The 4 Foods That Actually Stress You Out + What To Eat Instead: A Doctor Explains

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Stress: We've all got it, and most of us would love to have a lot less of it. While there are many healthy ways to combat it—starting with meditation and regular exercise—how you eat plays a big role in how well you manage stress. During those times when life is crazy busy or things are tough at work or home, you want to be nourishing your body—not feeding the release of more stress hormones.

When we're stressed, both adrenaline and cortisol go to work, signaling your body to restock energy supplies regardless of whether you're depleted or not. The result? You tend to feel hungry more frequently and answer the call with more food than you may actually need. Add to that cortisol's ability to encourage fat storage, not enough exercise, and some poor food choices—like the ones outlined below—and you've got a recipe for rapid weight gain and a host of serious health problems down the road.

What follows is a list of stress-boosting foods to avoid and the stress-tamers you should always have within easy reach, particularly when times are tough:

The stress stimulators you should avoid eating:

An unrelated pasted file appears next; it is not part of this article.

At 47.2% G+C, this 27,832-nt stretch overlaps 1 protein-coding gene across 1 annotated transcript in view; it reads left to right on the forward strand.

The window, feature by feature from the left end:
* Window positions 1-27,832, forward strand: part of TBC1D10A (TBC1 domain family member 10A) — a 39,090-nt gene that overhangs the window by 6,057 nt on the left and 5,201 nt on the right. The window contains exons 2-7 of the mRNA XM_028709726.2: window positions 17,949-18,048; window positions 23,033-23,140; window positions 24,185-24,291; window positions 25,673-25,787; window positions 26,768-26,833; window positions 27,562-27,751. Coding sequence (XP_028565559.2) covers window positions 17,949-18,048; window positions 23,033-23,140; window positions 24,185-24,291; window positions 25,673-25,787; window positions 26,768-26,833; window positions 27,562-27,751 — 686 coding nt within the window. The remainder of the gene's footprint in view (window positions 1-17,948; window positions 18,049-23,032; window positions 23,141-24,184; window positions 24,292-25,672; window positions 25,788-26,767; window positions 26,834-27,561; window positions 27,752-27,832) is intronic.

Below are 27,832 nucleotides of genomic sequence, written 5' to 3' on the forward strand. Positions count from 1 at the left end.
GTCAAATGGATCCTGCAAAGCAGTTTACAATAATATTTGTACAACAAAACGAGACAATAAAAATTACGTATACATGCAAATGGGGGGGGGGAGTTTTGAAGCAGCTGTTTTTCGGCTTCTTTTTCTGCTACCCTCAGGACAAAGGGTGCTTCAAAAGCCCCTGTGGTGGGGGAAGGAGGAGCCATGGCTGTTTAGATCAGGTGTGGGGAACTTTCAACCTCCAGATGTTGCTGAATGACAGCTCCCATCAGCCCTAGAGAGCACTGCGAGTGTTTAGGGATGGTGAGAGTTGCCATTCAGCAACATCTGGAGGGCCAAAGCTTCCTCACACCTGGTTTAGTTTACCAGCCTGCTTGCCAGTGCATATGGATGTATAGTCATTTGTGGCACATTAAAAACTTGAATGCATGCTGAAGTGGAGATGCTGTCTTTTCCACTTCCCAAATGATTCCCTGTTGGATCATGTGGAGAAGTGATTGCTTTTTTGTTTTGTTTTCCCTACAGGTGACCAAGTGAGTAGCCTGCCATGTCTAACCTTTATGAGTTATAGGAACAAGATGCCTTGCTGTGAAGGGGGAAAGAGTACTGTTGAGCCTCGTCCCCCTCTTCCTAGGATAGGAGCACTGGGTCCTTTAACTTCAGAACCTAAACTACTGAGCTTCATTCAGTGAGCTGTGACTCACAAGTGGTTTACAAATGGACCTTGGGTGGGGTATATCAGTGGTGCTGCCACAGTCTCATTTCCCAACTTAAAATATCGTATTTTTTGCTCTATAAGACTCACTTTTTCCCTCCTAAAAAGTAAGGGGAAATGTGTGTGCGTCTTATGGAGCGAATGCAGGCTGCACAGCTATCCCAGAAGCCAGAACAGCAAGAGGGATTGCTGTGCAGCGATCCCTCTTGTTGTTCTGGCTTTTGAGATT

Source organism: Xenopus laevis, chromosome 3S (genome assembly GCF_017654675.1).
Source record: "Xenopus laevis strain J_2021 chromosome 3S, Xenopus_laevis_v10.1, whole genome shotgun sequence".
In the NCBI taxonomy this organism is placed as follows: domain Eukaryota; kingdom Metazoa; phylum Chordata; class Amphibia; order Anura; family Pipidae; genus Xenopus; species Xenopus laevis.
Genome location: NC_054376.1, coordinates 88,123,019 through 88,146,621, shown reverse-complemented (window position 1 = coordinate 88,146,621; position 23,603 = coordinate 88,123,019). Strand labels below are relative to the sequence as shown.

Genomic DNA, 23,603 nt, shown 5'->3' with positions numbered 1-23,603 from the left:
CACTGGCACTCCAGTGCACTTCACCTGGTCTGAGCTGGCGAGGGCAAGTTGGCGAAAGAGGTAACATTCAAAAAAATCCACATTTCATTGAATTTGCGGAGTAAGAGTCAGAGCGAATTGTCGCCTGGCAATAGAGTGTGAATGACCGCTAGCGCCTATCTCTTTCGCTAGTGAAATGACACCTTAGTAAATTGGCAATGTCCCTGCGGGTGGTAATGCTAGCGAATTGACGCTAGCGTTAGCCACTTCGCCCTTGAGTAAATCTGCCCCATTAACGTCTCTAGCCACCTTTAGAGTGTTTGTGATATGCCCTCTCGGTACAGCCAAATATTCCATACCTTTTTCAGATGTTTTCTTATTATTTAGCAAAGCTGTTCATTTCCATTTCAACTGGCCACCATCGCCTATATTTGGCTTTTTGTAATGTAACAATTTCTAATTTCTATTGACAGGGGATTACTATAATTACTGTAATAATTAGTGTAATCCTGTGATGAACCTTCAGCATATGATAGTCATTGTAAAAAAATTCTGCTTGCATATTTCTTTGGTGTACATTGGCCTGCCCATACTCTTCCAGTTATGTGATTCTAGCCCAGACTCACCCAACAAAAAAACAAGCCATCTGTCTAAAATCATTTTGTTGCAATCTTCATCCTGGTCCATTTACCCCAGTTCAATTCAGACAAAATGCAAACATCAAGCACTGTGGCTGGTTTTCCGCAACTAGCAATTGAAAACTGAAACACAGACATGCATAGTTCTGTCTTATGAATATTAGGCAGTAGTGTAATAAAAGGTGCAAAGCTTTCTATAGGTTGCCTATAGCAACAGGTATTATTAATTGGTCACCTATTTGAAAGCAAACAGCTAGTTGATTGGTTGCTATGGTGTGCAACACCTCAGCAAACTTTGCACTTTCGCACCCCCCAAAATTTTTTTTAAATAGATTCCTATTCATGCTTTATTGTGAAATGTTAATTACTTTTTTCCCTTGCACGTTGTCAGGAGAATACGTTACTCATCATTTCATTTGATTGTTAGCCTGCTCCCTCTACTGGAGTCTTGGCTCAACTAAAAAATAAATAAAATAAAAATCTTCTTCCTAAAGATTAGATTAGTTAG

1. Sidestep anything that calls itself an energy or coffee drink.

When you're stressed out, the last thing your body and brain need is a dose of caffeine, with or without a side of high-fructose corn syrup. While a grande latte or Red Bull may give you the initial lift you're looking for, you also get the inevitable crash, which leaves you feeling agitated and down. Drink more throughout the day to help you push through, and by the time bedtime rolls around, you'll be exhausted, irritable, struggling to fall asleep—and even more stressed.

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2. Lay off sweet stuff and baked goods.

Tempting as it may be to hit the cookie jar, sweets will give you a quick energy surge at the cost of insulin resistance and weight gain. When you're stressed, the overproduction of stress hormones, combined with unhealthy food choices, helps pile on pounds by feeding the bad bacteria in your gut at the expense of the good. This gut imbalance can help trigger a vicious cycle of weight-boosting cravings and belly troubles that should make you think twice before "rewarding" yourself with a visit to the local cupcake shop.

3. Skip the processed foods.

While there are many familiar reasons to drop processed foods, here's one more: They're very good at increasing stress hormone levels. In addition to bad fats, chemicals, and factory-farmed, virtually nutrient-free ingredients, processed foods are loaded with cortisol-boosting sodium and sugar, which, as outlined above, is not what you should be feeding your brain and belly when stressed. Much as you may crave them when you're stressed out, processed foods and simple carbs, like chips or pretzels, push cortisol levels up and mood down.